Errors Leading to Death
Johns Hopkins University has discovered that medical errors may be the third-leading cause of death in this country. Unfortunately, then, the chances that your loved one’s death was caused by physician error is quite high.
If so, we then need to determine how that failure contributed to your harm.
So pursuing a case will require extensive investigation. This is true both initially while we design a strategy for your case as well as on an ongoing basis as we pursue a settlement or verdict.
This is why Litster Frost Injury Lawyers are so careful at advising on when a settlement or trial is best, and to thoroughly research every avenue of fulfilling that burden of proof in a successful lawsuit.
While many lawsuits pertain to medical equipment defect or design, some cases of harm contributed to by equipment or medical devices are due to their misuse. This could be due to lack of training, misapplication, or many other factors pertaining to human error.
The process from prescribing to administering a medication is complex and wrought with the potential for dangerous mistakes. Wrong drug for wrong patient, timing, dosage, manner of reconstitution, rate of infusion or speed of administration, wrong pharmaceutical form, and many other factors have been cited in medication error-related cases.
Roughly 4,000 people per year in the U.S. suffer from serious surgical mistakes. Researchers and medical industry people refer to these as “never events,” as they should never have happened. An example would be operating on the wrong patient or body part, or leaving a foreign object such as a sponge inside the operation site of the patient.
There are also many other less obvious surgical complications, such as a failure to notice hemorrhaging. These can also be extremely serious.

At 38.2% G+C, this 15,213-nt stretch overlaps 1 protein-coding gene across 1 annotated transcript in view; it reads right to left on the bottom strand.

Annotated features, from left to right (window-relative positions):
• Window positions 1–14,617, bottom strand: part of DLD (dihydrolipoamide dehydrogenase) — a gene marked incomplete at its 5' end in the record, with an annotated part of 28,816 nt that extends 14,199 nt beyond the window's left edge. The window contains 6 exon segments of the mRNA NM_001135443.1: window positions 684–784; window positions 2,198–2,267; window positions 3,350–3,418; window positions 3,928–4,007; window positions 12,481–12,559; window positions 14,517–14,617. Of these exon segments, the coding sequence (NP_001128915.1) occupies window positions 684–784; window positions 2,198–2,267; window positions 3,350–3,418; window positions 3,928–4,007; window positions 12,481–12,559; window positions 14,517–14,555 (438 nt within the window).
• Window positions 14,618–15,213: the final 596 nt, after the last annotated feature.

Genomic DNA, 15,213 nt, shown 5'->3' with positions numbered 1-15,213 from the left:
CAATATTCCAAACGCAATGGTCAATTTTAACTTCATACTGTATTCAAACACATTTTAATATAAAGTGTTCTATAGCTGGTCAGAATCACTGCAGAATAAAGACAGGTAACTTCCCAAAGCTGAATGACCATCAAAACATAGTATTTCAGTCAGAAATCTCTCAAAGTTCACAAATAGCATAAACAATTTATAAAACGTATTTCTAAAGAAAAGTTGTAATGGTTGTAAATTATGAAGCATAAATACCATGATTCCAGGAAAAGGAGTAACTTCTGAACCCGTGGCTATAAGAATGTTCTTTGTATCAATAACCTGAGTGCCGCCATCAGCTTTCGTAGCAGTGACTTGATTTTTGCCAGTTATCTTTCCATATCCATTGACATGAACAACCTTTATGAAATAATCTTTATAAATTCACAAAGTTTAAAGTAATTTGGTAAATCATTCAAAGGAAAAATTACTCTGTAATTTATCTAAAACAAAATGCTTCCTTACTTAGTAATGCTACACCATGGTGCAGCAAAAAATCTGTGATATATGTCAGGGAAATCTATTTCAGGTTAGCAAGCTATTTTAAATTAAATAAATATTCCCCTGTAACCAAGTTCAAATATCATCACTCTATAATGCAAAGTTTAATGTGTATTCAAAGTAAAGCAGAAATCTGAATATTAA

Some cases have also cited that a lack of qualified workforce in the medical community can lead to overworked, and sometimes exhausted, mistake-prone situations. Even the most careful doctors or nurses who takes impeccable pride in their work can make mistakes when working double shifts with a lack of proper sleep.
Computerization of medical records and patient management has helped. But no matter how sophisticated medical management systems, workflows, and procedures become, human error will be a factor in the equation as long as these are managed by people.
If you speak with an attorney at Litster Frost about your medical malpractice case, you’ll quickly realize why Idahoans trust our firm to handle their malpractice cases. You’ll see that experience and deep knowledge of litigation for malpractice is critical.
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To schedule a consultation about your accident, call our office at (208) 333-3330 or fill out your case evaluation form now.
In Idaho, you typically have two years to file a medical malpractice claim. Yet you may file within one year of discovering either (1) a foreign object inside your body or (2) a malpractice cover-up. These exceptions only apply if you did not already have reason to suspect malpractice.